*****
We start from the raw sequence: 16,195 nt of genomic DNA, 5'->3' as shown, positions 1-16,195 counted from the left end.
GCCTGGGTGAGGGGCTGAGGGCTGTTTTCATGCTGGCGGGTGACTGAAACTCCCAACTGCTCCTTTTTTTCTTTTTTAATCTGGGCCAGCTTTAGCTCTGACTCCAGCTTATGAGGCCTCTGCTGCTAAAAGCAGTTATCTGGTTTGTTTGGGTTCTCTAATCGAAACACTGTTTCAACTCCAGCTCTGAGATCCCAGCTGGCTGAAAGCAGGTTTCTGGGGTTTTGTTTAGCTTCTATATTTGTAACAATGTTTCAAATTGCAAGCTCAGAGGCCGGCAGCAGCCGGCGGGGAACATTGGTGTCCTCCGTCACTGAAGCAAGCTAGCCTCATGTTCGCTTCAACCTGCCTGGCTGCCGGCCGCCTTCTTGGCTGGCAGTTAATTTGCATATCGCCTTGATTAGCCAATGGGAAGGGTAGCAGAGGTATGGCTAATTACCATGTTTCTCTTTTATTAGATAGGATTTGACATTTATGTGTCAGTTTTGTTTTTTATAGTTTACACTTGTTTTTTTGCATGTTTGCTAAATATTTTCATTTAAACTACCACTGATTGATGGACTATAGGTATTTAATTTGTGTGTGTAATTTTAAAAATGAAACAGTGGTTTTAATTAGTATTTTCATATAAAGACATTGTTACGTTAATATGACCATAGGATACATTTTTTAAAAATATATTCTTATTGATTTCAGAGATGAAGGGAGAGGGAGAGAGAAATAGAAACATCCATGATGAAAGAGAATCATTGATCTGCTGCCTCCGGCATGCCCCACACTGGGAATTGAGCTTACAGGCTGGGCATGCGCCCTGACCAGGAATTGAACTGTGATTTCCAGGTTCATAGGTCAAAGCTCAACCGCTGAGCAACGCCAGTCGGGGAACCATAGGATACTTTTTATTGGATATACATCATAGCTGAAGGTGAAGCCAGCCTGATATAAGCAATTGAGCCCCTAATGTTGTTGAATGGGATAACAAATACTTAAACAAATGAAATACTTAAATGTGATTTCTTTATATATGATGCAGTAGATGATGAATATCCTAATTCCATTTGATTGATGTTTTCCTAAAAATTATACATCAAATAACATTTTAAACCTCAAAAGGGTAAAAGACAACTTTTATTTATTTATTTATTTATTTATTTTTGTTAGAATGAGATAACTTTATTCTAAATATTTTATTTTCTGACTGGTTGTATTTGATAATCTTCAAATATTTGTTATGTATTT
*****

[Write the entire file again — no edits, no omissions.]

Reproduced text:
We start from the raw sequence: 16,195 nt of genomic DNA, 5'->3' as shown, positions 1-16,195 counted from the left end.
GCCTGGGTGAGGGGCTGAGGGCTGTTTTCATGCTGGCGGGTGACTGAAACTCCCAACTGCTCCTTTTTTTCTTTTTTAATCTGGGCCAGCTTTAGCTCTGACTCCAGCTTATGAGGCCTCTGCTGCTAAAAGCAGTTATCTGGTTTGTTTGGGTTCTCTAATCGAAACACTGTTTCAACTCCAGCTCTGAGATCCCAGCTGGCTGAAAGCAGGTTTCTGGGGTTTTGTTTAGCTTCTATATTTGTAACAATGTTTCAAATTGCAAGCTCAGAGGCCGGCAGCAGCCGGCGGGGAACATTGGTGTCCTCCGTCACTGAAGCAAGCTAGCCTCATGTTCGCTTCAACCTGCCTGGCTGCCGGCCGCCTTCTTGGCTGGCAGTTAATTTGCATATCGCCTTGATTAGCCAATGGGAAGGGTAGCAGAGGTATGGCTAATTACCATGTTTCTCTTTTATTAGATAGGATTTGACATTTATGTGTCAGTTTTGTTTTTTATAGTTTACACTTGTTTTTTTGCATGTTTGCTAAATATTTTCATTTAAACTACCACTGATTGATGGACTATAGGTATTTAATTTGTGTGTGTAATTTTAAAAATGAAACAGTGGTTTTAATTAGTATTTTCATATAAAGACATTGTTACGTTAATATGACCATAGGATACATTTTTTAAAAATATATTCTTATTGATTTCAGAGATGAAGGGAGAGGGAGAGAGAAATAGAAACATCCATGATGAAAGAGAATCATTGATCTGCTGCCTCCGGCATGCCCCACACTGGGAATTGAGCTTACAGGCTGGGCATGCGCCCTGACCAGGAATTGAACTGTGATTTCCAGGTTCATAGGTCAAAGCTCAACCGCTGAGCAACGCCAGTCGGGGAACCATAGGATACTTTTTATTGGATATACATCATAGCTGAAGGTGAAGCCAGCCTGATATAAGCAATTGAGCCCCTAATGTTGTTGAATGGGATAACAAATACTTAAACAAATGAAATACTTAAATGTGATTTCTTTATATATGATGCAGTAGATGATGAATATCCTAATTCCATTTGATTGATGTTTTCCTAAAAATTATACATCAAATAACATTTTAAACCTCAAAAGGGTAAAAGACAACTTTTATTTATTTATTTATTTATTTATTTTTGTTAGAATGAGATAACTTTATTCTAAATATTTTATTTTCTGACTGGTTGTATTTGATAATCTTCAAATATTTGTTATGTATTT